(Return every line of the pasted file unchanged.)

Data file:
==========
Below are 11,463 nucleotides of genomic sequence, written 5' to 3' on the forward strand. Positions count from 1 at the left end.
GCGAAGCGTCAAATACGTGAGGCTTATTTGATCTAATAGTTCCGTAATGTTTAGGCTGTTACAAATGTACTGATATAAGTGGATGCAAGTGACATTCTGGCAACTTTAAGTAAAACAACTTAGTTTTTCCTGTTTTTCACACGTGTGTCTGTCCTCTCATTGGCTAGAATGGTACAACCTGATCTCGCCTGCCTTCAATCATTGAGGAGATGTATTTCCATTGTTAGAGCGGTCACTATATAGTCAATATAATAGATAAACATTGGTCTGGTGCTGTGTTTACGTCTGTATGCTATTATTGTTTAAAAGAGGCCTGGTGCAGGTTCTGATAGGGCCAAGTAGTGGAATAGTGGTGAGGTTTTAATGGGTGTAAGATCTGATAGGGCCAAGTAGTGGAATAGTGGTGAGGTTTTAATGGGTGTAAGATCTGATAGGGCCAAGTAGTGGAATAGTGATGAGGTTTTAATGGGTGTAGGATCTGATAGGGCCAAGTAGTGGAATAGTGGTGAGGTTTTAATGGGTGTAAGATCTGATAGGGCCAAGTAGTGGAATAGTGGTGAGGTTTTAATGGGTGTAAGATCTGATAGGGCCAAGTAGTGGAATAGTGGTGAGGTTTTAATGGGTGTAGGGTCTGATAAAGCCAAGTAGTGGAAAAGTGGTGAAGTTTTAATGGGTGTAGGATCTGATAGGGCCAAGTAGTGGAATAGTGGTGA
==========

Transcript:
Below are 11,463 nucleotides of genomic sequence, written 5' to 3' on the forward strand. Positions count from 1 at the left end.
GCGAAGCGTCAAATACGTGAGGCTTATTTGATCTAATAGTTCCGTAATGTTTAGGCTGTTACAAATGTACTGATATAAGTGGATGCAAGTGACATTCTGGCAACTTTAAGTAAAACAACTTAGTTTTTCCTGTTTTTCACACGTGTGTCTGTCCTCTCATTGGCTAGAATGGTACAACCTGATCTCGCCTGCCTTCAATCATTGAGGAGATGTATTTCCATTGTTAGAGCGGTCACTATATAGTCAATATAATAGATAAACATTGGTCTGGTGCTGTGTTTACGTCTGTATGCTATTATTGTTTAAAAGAGGCCTGGTGCAGGTTCTGATAGGGCCAAGTAGTGGAATAGTGGTGAGGTTTTAATGGGTGTAAGATCTGATAGGGCCAAGTAGTGGAATAGTGGTGAGGTTTTAATGGGTGTAAGATCTGATAGGGCCAAGTAGTGGAATAGTGATGAGGTTTTAATGGGTGTAGGATCTGATAGGGCCAAGTAGTGGAATAGTGGTGAGGTTTTAATGGGTGTAAGATCTGATAGGGCCAAGTAGTGGAATAGTGGTGAGGTTTTAATGGGTGTAAGATCTGATAGGGCCAAGTAGTGGAATAGTGGTGAGGTTTTAATGGGTGTAGGGTCTGATAAAGCCAAGTAGTGGAAAAGTGGTGAAGTTTTAATGGGTGTAGGATCTGATAGGGCCAAGTAGTGGAATAGTGGTGA